The Mehta integral is the following expression:

$$\frac{1}{(2\pi)^{n/2}}\int_{-\infty}^{\infty} \cdots \int_{-\infty}^{\infty} \prod_{i=1}^n e^{-t_i^2/2} \prod_{1 \le i < j \le n} |t_i - t_j |^{2 \gamma} dt_1 \cdots dt_n =\prod_{j=1}^n\frac{\Gamma(1+j\gamma)}{\Gamma(1+\gamma)}.$$

To simplify the notation, we introduce a measure $$d\mu_{n,\gamma}(t):=\prod_{i=1}^n e^{-t_i^2/2} \prod_{1 \le i < j \le n} |t_i - t_j |^{2 \gamma} \ dt. $$ It is easy to see that $1$ is orthogonal to $(t^2-1)$ when weighted with a Gaussian measure \begin{equation} \label{eq:ortho} \frac{1}{(2\pi)^{1/2}}\int_{-\infty}^{\infty} e^{-t^2/2} (t^2-1)dt =0. \end{equation}

Now, it seems that again for different scalings of $\gamma$ we find interesting phenomena for the value of

$$\nu:=\lim_{n \rightarrow \infty}\frac{\int (t_1^2-1) \ d\mu_{n,\gamma}(t)}{\sqrt{\int (t_1^2-1)^2 \ d\mu_{n,\gamma}(t)}\sqrt{\int 1 \ d\mu_{n,\gamma}(t)}}$$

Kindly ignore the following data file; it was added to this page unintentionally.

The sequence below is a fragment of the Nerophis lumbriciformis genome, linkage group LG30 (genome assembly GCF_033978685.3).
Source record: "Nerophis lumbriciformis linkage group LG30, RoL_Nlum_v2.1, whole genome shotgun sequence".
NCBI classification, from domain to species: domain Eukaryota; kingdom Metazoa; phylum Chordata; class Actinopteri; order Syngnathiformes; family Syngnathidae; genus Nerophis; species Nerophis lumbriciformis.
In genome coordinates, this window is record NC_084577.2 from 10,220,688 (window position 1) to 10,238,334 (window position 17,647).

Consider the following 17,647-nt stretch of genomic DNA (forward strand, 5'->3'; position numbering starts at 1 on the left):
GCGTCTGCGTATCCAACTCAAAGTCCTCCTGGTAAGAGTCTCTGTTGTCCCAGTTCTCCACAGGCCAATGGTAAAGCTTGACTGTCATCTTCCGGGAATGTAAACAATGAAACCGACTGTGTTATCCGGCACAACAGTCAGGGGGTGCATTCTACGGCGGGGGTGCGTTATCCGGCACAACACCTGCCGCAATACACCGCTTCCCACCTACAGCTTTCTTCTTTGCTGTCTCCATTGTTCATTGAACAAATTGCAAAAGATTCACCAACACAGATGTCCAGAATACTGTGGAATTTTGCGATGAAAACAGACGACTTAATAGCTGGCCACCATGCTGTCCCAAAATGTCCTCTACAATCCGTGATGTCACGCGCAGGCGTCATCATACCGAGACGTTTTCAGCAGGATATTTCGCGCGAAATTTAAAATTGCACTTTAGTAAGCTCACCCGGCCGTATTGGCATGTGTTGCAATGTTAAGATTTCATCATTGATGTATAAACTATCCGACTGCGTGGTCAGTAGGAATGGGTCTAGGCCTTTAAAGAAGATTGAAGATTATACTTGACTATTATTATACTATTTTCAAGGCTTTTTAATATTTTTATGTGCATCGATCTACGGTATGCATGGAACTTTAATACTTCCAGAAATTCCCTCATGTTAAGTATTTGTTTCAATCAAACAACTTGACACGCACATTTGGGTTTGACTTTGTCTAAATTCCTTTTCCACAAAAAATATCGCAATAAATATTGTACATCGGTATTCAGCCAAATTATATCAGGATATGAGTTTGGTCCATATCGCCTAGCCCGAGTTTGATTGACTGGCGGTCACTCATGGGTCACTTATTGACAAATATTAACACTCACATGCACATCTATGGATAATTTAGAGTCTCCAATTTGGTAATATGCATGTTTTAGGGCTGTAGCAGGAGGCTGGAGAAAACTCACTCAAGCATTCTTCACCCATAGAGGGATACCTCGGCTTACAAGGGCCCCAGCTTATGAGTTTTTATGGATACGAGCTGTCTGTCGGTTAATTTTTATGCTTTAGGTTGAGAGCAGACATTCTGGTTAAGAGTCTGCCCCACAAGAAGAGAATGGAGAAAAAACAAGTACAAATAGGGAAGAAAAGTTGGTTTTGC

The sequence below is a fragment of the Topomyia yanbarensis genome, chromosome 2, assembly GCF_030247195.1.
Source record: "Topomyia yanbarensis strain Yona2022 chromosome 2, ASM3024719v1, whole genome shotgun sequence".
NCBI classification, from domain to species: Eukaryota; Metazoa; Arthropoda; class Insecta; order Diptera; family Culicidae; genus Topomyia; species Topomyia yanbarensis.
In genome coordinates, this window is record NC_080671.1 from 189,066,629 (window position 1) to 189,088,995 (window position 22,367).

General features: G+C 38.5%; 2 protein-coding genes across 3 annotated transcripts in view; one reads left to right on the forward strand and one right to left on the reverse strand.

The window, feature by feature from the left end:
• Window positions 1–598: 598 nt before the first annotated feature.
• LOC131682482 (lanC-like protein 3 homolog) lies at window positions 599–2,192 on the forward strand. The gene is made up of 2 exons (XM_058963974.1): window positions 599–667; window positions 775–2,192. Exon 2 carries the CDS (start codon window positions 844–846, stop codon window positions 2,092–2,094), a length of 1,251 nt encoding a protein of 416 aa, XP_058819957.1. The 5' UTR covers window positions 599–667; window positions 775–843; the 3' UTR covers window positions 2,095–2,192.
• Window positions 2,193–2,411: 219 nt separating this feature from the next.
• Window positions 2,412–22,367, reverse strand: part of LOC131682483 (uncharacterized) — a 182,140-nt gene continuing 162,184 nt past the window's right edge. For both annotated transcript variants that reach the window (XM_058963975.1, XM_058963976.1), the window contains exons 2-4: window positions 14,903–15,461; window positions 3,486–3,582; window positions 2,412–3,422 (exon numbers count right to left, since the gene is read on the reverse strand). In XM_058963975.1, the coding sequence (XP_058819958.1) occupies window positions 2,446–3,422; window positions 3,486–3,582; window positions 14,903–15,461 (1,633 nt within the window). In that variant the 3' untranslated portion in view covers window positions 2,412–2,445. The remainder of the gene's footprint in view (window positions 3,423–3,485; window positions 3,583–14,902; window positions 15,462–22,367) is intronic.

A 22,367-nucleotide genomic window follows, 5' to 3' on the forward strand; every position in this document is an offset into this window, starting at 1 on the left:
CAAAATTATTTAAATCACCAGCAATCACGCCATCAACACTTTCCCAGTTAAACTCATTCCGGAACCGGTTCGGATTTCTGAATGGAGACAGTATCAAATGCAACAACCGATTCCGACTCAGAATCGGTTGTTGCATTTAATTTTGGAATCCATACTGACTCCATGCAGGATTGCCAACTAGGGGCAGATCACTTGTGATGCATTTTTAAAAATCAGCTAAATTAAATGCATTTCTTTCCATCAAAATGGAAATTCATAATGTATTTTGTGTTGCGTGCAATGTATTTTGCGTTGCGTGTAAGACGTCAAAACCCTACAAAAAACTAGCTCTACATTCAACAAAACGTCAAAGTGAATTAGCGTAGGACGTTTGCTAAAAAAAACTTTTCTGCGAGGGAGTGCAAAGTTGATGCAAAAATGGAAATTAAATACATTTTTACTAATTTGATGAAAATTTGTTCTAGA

where I admit that I use the limit without actually knowing whether it exists.

Case 1:

As one can guess from this thread, if we choose $\gamma=1/n^2$ it seems that the product $F(t)$ does not contribute to the value of the above limit and we have $\nu=0.$

Case 2:

If we choose $\gamma=1/n$ then Carlo Beenakker's answer that treats the case 3 rigorously suggests that we find $\nu=0$ in this case, too.

Case 3:

If we choose $\gamma=1$ then it seems like we get that $\nu$ is of order one, which is confirmed by Carlo Beenakker's answer.

**My question is: Consider Case 2 with scaling $\gamma=1/n$, then find the value of $\nu$ for large $n$?**